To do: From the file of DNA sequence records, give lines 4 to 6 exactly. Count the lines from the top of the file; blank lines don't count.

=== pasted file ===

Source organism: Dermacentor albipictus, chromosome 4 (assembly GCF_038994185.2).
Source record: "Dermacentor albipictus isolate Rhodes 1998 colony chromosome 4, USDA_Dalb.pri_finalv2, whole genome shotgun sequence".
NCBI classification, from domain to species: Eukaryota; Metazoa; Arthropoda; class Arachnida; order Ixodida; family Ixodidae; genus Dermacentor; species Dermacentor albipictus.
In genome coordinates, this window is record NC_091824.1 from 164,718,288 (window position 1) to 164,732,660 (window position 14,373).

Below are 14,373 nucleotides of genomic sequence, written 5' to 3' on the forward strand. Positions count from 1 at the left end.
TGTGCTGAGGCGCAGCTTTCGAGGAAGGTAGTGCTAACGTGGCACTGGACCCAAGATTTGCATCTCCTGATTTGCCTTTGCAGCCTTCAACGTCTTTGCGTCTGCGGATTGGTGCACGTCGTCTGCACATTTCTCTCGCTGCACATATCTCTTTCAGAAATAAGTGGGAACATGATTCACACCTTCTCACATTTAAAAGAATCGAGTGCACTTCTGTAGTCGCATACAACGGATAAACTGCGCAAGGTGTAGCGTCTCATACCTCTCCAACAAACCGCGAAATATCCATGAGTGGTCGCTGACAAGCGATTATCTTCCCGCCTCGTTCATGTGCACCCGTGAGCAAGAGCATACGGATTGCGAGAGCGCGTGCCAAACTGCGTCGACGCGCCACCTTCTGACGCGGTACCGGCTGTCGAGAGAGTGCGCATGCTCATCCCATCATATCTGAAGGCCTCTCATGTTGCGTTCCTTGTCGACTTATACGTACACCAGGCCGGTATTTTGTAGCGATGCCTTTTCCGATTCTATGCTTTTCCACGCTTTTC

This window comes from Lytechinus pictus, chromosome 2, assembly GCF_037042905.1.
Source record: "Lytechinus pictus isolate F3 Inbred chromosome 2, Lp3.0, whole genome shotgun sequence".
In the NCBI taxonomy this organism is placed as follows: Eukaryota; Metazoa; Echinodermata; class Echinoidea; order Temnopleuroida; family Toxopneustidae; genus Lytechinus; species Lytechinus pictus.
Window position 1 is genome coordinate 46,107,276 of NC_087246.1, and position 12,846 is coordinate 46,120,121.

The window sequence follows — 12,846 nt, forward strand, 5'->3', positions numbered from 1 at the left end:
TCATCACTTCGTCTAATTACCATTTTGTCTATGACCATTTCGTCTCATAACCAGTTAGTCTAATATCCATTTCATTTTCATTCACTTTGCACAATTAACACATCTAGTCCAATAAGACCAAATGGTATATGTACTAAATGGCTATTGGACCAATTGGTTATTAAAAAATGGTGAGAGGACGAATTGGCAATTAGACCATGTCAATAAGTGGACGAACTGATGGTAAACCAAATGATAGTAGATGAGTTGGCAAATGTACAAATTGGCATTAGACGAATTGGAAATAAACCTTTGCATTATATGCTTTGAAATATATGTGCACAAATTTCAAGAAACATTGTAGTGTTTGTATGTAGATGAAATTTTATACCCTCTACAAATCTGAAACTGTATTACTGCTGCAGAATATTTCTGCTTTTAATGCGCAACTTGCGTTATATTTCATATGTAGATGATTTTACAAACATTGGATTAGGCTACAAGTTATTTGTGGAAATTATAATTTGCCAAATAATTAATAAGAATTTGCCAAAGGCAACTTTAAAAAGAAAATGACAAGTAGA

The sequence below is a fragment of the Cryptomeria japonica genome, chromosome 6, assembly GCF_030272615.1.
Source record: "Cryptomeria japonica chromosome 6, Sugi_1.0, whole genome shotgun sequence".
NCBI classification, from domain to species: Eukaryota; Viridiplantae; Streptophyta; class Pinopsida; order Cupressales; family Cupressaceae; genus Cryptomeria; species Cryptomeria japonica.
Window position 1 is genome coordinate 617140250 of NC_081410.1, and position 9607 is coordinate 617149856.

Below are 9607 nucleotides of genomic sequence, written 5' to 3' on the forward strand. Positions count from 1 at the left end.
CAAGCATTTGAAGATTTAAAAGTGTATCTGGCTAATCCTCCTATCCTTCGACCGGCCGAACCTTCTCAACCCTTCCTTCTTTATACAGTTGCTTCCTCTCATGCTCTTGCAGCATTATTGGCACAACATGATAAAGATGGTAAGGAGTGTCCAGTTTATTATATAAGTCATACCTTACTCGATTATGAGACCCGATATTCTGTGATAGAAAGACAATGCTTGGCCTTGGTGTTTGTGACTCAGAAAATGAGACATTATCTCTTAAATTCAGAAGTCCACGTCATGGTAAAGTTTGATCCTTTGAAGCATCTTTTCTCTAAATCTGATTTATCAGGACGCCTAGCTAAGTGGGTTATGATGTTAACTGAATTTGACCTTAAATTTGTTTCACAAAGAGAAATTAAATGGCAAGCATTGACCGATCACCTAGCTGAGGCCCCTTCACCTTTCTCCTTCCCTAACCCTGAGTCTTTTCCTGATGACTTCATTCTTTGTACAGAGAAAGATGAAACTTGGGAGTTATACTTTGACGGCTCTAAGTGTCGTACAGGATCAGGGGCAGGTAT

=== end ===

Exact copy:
In genome coordinates, this window is record NC_091824.1 from 164,718,288 (window position 1) to 164,732,660 (window position 14,373).

Below are 14,373 nucleotides of genomic sequence, written 5' to 3' on the forward strand. Positions count from 1 at the left end.
TGTGCTGAGGCGCAGCTTTCGAGGAAGGTAGTGCTAACGTGGCACTGGACCCAAGATTTGCATCTCCTGATTTGCCTTTGCAGCCTTCAACGTCTTTGCGTCTGCGGATTGGTGCACGTCGTCTGCACATTTCTCTCGCTGCACATATCTCTTTCAGAAATAAGTGGGAACATGATTCACACCTTCTCACATTTAAAAGAATCGAGTGCACTTCTGTAGTCGCATACAACGGATAAACTGCGCAAGGTGTAGCGTCTCATACCTCTCCAACAAACCGCGAAATATCCATGAGTGGTCGCTGACAAGCGATTATCTTCCCGCCTCGTTCATGTGCACCCGTGAGCAAGAGCATACGGATTGCGAGAGCGCGTGCCAAACTGCGTCGACGCGCCACCTTCTGACGCGGTACCGGCTGTCGAGAGAGTGCGCATGCTCATCCCATCATATCTGAAGGCCTCTCATGTTGCGTTCCTTGTCGACTTATACGTACACCAGGCCGGTATTTTGTAGCGATGCCTTTTCCGATTCTATGCTTTTCCACGCTTTTC